Make that 12 May – the journey to Attu

Also – the blog is ‘sort of’ up now, and has my current species list at .

Robyn and I have had a terrific few days in Arizona, with ten out of ten for results (well, actually 22 out of 23 species). We made the decision to head that way in part because of the re-appearance of the Tufted Flycatcher at Ramsey Canyon, plus two other recent sightings of rarities – Five-striped Sparrow and Buff-collared Nightjar, plus the still-substantial list of difficult, if not rare species in the region.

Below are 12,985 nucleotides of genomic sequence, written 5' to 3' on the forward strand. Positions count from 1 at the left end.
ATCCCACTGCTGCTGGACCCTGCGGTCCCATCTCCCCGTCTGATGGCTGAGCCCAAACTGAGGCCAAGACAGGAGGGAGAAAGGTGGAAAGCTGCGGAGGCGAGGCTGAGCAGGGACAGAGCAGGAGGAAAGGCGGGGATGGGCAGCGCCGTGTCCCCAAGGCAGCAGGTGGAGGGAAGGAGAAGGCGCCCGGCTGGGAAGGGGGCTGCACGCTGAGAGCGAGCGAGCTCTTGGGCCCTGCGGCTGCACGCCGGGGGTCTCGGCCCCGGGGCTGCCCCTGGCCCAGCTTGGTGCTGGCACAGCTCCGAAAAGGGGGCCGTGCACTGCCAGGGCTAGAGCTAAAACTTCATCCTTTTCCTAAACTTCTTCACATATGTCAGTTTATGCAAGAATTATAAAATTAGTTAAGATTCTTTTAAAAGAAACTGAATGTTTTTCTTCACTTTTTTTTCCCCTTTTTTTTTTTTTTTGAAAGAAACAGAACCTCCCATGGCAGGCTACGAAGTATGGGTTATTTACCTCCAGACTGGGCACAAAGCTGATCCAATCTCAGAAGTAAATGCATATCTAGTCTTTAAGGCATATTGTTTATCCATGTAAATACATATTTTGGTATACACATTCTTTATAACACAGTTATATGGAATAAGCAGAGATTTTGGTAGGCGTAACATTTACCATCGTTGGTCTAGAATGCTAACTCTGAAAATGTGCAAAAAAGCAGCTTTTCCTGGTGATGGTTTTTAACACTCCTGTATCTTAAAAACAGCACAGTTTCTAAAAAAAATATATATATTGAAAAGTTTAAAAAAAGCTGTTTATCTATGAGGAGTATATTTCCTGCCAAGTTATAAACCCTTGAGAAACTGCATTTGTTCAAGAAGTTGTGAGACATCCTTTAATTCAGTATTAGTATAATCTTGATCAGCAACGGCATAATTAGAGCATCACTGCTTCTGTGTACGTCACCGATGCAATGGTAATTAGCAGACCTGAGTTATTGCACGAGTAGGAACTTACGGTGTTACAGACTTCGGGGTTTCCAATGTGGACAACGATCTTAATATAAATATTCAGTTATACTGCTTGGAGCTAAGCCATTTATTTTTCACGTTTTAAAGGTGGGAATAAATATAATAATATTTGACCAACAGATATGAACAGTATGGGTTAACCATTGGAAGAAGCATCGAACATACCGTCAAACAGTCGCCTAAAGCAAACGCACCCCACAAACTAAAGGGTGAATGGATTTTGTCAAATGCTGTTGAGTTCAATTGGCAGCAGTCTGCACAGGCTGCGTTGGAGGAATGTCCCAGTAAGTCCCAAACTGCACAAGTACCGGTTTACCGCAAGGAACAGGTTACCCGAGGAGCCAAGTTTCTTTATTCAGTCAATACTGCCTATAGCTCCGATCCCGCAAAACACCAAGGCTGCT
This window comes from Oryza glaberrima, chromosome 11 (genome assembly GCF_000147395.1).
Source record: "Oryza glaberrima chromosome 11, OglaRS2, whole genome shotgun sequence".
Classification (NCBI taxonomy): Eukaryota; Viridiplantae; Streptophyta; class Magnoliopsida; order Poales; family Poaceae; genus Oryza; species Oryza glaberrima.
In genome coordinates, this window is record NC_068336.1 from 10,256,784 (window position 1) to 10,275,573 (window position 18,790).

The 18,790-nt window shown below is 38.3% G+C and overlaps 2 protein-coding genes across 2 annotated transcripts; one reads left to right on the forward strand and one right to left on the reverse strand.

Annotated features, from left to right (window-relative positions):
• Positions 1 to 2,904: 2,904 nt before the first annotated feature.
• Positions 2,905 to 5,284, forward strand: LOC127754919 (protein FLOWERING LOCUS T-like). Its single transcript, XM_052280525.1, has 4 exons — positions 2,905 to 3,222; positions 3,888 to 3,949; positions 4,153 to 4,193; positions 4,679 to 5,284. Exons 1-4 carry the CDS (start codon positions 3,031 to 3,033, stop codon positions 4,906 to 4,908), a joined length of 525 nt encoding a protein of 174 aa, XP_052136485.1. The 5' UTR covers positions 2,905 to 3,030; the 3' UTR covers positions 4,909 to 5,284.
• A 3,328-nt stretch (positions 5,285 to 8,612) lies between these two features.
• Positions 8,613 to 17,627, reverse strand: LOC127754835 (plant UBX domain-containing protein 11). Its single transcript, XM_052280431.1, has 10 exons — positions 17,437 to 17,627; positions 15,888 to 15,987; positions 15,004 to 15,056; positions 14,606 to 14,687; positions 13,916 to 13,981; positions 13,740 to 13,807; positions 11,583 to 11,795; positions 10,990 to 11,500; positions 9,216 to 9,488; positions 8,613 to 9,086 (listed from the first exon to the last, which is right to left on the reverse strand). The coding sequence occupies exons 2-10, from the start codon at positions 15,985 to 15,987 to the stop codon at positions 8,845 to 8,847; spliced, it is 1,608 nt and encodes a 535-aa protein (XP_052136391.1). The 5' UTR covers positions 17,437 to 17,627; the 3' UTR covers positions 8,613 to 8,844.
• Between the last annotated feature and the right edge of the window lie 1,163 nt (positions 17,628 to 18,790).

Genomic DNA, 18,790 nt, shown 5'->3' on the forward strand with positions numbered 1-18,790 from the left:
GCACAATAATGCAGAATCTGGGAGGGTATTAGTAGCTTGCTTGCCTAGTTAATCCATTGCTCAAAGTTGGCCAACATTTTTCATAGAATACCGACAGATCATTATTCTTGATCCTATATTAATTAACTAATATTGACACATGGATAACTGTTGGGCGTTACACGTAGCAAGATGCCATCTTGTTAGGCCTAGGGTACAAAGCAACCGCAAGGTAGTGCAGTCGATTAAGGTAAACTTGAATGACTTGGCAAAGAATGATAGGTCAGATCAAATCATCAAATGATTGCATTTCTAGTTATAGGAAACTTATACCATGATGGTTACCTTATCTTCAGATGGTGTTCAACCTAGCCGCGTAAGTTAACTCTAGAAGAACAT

I’d missed the Tufted Flycatcher a couple of weeks ago. I was in the region when it was first noticed at the bottom of Ramsey Canyon, well below where ‘it’ and a second individual had spent much of last year, apparently with an attempt at nesting. It was reported on a Monday, and I was all set for a Tuesday morning chase. But lower Ramsey Canyon is owned and operated by a private outfit, and is closed every Tuesday and Wednesday. So along came Thursday, with a massive crowd of birders waiting for a spot in the car park, then a charge up the hill upon the eventual (8AM) opening. I had an Arizona-based birder with me, and after a half-hour or so, I decided to leave him behind and head up the long steep climb to the area that the bird(s) had spent most of their time a year before. After an hour or so without result, I received a text that the bird ‘had been’ seen down below. I basically ran down the steep goat track, arriving where a crowd anxiously searched overhead trees. It turned out that the bird had been visible for a very extended period earlier on. A painful dip!